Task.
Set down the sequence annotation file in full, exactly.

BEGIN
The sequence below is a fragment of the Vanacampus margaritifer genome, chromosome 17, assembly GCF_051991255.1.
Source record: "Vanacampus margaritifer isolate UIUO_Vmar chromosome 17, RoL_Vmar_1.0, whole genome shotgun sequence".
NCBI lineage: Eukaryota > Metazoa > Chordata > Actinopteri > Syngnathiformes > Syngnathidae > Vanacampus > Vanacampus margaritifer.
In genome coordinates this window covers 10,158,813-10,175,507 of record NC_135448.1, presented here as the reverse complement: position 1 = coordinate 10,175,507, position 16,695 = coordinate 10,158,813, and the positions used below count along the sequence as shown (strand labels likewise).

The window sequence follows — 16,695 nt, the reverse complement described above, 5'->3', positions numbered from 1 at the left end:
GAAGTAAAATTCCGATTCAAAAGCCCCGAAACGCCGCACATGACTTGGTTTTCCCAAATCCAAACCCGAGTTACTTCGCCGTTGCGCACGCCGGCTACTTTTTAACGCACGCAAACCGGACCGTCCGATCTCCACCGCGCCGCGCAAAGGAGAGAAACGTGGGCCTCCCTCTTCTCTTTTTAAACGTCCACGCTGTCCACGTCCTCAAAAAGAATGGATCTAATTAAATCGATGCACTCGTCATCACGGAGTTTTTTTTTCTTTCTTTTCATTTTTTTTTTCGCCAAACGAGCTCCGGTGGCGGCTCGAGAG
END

The sequence below is a fragment of the Vanacampus margaritifer genome, chromosome 17, assembly GCF_051991255.1.
Source record: "Vanacampus margaritifer isolate UIUO_Vmar chromosome 17, RoL_Vmar_1.0, whole genome shotgun sequence".
NCBI lineage: Eukaryota > Metazoa > Chordata > Actinopteri > Syngnathiformes > Syngnathidae > Vanacampus > Vanacampus margaritifer.
In genome coordinates this window covers 10,158,813-10,175,507 of record NC_135448.1, presented here as the reverse complement: position 1 = coordinate 10,175,507, position 16,695 = coordinate 10,158,813, and the positions used below count along the sequence as shown (strand labels likewise).

The window sequence follows — 16,695 nt, the reverse complement described above, 5'->3', positions numbered from 1 at the left end:
GAAGTAAAATTCCGATTCAAAAGCCCCGAAACGCCGCACATGACTTGGTTTTCCCAAATCCAAACCCGAGTTACTTCGCCGTTGCGCACGCCGGCTACTTTTTAACGCACGCAAACCGGACCGTCCGATCTCCACCGCGCCGCGCAAAGGAGAGAAACGTGGGCCTCCCTCTTCTCTTTTTAAACGTCCACGCTGTCCACGTCCTCAAAAAGAATGGATCTAATTAAATCGATGCACTCGTCATCACGGAGTTTTTTTTTCTTTCTTTTCATTTTTTTTTTCGCCAAACGAGCTCCGGTGGCGGCTCGAGAG